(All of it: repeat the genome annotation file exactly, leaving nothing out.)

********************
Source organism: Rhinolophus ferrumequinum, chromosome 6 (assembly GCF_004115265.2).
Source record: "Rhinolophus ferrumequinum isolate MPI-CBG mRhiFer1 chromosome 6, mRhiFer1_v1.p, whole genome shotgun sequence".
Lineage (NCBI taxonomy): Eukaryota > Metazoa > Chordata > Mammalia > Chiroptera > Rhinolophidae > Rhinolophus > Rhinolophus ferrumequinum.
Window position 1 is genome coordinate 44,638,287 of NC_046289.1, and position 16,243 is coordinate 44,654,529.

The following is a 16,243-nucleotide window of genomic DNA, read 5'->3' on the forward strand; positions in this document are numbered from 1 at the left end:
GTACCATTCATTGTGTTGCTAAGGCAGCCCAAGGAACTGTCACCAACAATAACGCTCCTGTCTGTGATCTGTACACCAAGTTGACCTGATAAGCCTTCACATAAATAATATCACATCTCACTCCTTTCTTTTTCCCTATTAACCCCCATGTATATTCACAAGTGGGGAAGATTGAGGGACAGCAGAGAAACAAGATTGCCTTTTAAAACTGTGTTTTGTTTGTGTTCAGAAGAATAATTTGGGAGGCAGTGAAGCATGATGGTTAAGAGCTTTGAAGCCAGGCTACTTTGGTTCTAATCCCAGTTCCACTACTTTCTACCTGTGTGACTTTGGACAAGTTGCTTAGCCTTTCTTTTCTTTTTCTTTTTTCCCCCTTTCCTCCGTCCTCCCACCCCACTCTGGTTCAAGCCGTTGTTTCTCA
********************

Source organism: Rhinolophus ferrumequinum, chromosome 6 (assembly GCF_004115265.2).
Source record: "Rhinolophus ferrumequinum isolate MPI-CBG mRhiFer1 chromosome 6, mRhiFer1_v1.p, whole genome shotgun sequence".
Lineage (NCBI taxonomy): Eukaryota > Metazoa > Chordata > Mammalia > Chiroptera > Rhinolophidae > Rhinolophus > Rhinolophus ferrumequinum.
Window position 1 is genome coordinate 44,638,287 of NC_046289.1, and position 16,243 is coordinate 44,654,529.

The following is a 16,243-nucleotide window of genomic DNA, read 5'->3' on the forward strand; positions in this document are numbered from 1 at the left end:
GTACCATTCATTGTGTTGCTAAGGCAGCCCAAGGAACTGTCACCAACAATAACGCTCCTGTCTGTGATCTGTACACCAAGTTGACCTGATAAGCCTTCACATAAATAATATCACATCTCACTCCTTTCTTTTTCCCTATTAACCCCCATGTATATTCACAAGTGGGGAAGATTGAGGGACAGCAGAGAAACAAGATTGCCTTTTAAAACTGTGTTTTGTTTGTGTTCAGAAGAATAATTTGGGAGGCAGTGAAGCATGATGGTTAAGAGCTTTGAAGCCAGGCTACTTTGGTTCTAATCCCAGTTCCACTACTTTCTACCTGTGTGACTTTGGACAAGTTGCTTAGCCTTTCTTTTCTTTTTCTTTTTTCCCCCTTTCCTCCGTCCTCCCACCCCACTCTGGTTCAAGCCGTTGTTTCTCA